Those are examples of the most gracious, most miraculous white magic that ever existed.
As long that normalcy is marginalized, there isn't a lot of magical miracles that you can expect going on in this life, or the next.

Normalcy is divinely blessed; when was the last time you took notice and gave thanks?
Image: Pete Turner
"Be generous with kindly words, especially about those who are absent.” - Goethe
**********

I'm sorry that we have to put our friendship on hold for the next few years.

We had it coming, didn't we? Normal people cannot maintain casual relationships outside their immediate family in child-rearing years; where reproduction and social-regards are at the peak of their demands.

Obligation obliterates all other purposes, and your family and I can never compete with your esteem, no matter how highly I (used to) reside in it.

Would it be an issue if I spent so much time with a you? Would it be an issue if we never touched in the dark or solicited flirtatious remarks? Would it be an issue if we decided to vacate everyday of our lives to write and philosophize?

Even if we did, someone would eventually assume that something is terribly wrong with us, until the prophesy actualizes itself in defeat.

Grudgingly, our friendship and brilliant ideas and intricate philosophies will have to wait until your husbands and wives are dead and ungrateful children are gone.

I'll wait until you're overweight and bald and your silly longing for immortality is subdued and you want nothing more of the world but to let it rest and over.

We'll wait until we are so old that we're children again; sleeping in small beds, inside our shriveled bodies and nostalgic thoughts and smelling funny like the molds in our chest of unrealized dreams.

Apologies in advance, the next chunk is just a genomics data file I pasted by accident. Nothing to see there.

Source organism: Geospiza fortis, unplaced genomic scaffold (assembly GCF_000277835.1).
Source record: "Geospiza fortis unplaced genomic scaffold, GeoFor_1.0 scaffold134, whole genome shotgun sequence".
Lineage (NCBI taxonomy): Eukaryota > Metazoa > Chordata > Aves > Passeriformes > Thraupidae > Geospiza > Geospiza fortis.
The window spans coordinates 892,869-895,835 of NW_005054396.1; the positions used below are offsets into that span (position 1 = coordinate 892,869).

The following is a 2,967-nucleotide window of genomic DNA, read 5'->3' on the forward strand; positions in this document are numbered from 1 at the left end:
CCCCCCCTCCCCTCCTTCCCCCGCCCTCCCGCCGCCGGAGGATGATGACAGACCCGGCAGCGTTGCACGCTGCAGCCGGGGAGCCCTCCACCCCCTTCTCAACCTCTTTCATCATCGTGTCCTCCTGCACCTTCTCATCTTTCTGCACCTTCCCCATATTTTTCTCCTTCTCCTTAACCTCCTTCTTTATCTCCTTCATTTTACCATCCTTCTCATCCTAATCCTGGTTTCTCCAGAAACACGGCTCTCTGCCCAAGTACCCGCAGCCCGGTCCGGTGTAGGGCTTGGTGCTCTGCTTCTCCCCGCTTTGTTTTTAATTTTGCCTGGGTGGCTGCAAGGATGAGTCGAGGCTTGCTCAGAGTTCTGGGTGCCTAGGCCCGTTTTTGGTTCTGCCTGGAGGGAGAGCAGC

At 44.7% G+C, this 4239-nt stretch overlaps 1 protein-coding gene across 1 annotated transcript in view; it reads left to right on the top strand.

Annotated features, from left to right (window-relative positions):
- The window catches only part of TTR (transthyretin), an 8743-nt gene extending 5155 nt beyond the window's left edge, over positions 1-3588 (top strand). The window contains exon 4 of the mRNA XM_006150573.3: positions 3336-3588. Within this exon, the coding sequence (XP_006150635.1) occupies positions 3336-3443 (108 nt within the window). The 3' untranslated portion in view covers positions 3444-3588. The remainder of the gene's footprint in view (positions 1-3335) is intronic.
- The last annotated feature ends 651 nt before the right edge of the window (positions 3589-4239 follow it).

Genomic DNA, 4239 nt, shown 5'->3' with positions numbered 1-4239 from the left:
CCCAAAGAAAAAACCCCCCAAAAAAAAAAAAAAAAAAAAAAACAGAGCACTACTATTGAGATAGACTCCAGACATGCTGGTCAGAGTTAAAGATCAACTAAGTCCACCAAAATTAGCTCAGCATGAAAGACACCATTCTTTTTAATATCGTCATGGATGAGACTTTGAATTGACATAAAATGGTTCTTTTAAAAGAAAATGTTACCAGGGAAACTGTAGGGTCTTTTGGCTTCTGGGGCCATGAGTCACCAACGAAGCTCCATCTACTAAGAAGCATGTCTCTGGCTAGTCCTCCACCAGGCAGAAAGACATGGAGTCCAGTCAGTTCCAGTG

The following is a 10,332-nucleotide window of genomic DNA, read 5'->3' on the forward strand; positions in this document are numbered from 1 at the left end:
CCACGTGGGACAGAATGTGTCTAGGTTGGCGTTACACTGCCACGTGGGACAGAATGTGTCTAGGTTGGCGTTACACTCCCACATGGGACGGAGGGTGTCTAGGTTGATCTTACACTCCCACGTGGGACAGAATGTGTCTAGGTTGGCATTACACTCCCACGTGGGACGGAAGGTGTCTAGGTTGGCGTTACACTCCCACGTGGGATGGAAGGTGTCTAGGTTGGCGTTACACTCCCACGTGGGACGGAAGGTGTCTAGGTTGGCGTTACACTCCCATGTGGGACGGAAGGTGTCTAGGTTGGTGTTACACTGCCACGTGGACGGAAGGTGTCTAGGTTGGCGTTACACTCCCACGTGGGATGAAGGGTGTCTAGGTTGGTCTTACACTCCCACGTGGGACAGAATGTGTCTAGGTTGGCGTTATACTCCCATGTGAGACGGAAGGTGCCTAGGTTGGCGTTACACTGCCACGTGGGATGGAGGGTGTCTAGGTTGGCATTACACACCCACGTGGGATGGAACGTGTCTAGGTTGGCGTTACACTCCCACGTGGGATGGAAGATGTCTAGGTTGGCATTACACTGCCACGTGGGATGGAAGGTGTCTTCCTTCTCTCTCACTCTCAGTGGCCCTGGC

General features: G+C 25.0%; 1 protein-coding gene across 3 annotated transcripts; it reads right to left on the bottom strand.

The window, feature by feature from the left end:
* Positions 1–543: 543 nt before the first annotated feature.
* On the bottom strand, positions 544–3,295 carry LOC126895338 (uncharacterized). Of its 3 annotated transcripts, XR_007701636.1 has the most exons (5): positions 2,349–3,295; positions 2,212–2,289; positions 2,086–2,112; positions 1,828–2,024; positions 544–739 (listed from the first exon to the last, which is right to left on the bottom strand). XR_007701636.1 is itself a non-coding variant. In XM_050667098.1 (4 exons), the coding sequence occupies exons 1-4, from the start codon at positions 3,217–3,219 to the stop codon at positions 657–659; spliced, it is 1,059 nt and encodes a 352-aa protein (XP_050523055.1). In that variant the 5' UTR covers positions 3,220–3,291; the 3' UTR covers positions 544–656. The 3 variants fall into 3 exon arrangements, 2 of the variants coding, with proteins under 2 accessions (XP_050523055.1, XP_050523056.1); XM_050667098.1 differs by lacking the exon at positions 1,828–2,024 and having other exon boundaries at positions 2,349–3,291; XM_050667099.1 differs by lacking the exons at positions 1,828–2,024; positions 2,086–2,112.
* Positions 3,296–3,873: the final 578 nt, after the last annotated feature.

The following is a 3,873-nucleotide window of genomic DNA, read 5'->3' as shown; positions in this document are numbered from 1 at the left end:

Maybe that's when we can be friends again. Just to accompany each other, cross-checking our journeys, on that small bed that is getting smaller that it only fits the length and width of ever exerted minds.

We'll dress for that day in an attire that no one will judge us for. Cotton, biodegradable, and as white as hair. We'll meet in a place where dreams and awareness merge at closure.

And maybe then, we can laugh again at sentences that start with "Remember when…?", over cups of coffee, laces of smoke and clandestine calories.

Image: Jo Whaley
"This is garbage, GARBAGE!"
"Well, coming from trash, that's good praise indeed." - @Diana_blogger


Come with us, she said, come with us to Lake Toba. The scenery's breathtaking.
Man, if you have to go all the way to Lake Toba just to see some 'pretty', I said, I can't tell you how much you're missing in your life.
*****

Do you want to improve your life?
Do you want to improve your rate of productivity, in bed or otherwise?


Who cares!
*****

There's an Arabic proverb that says something like,
"Man is wealthiest when he realizes that he owns nothing, smartest when he admits that he knows nothing, most productive when he realizes that he's done nothing."

It's strange that in a culture as cocky as the Arabic, humility is just as important as in Buddhism and Christianity.
*****

I'm insipid. Aloofness has made me so.

No, I can't bothered with my laid back life, I like it the way it is. I don't dream of making fame or more money or filling up a harem with playboy bunnies.

No, Saudi Arabia, as long that I'm not living there, can't bother me. And, neither can Indonesian issues, because as long that my mother – bless her soul – isn't disowning me and my sponsorship, I got nothing to do with the rest of Indonesia.

No, religious issues are perfectly a-okay, ever since I gave up on Wahhabism, everything seemed to fall in its proper places. And no, the Lord isn't Wahhabi. And yes, the religion I'm following is tolerant and nice.

Yes, my social behavior has been very "behaved", especially since I stopped drinking and smoking barely-legal substances and kept my legs tight together and limited my social interactions to the ones I have with the Timekeeper and my laptop.

Yes, I am so done-that-been-there-so-what; I've been a good, happy, peaceful girl.

And it has been as beautifully boring as Lake Toba.

Photo by Ron Koeberer

Photo credit: Rich Reid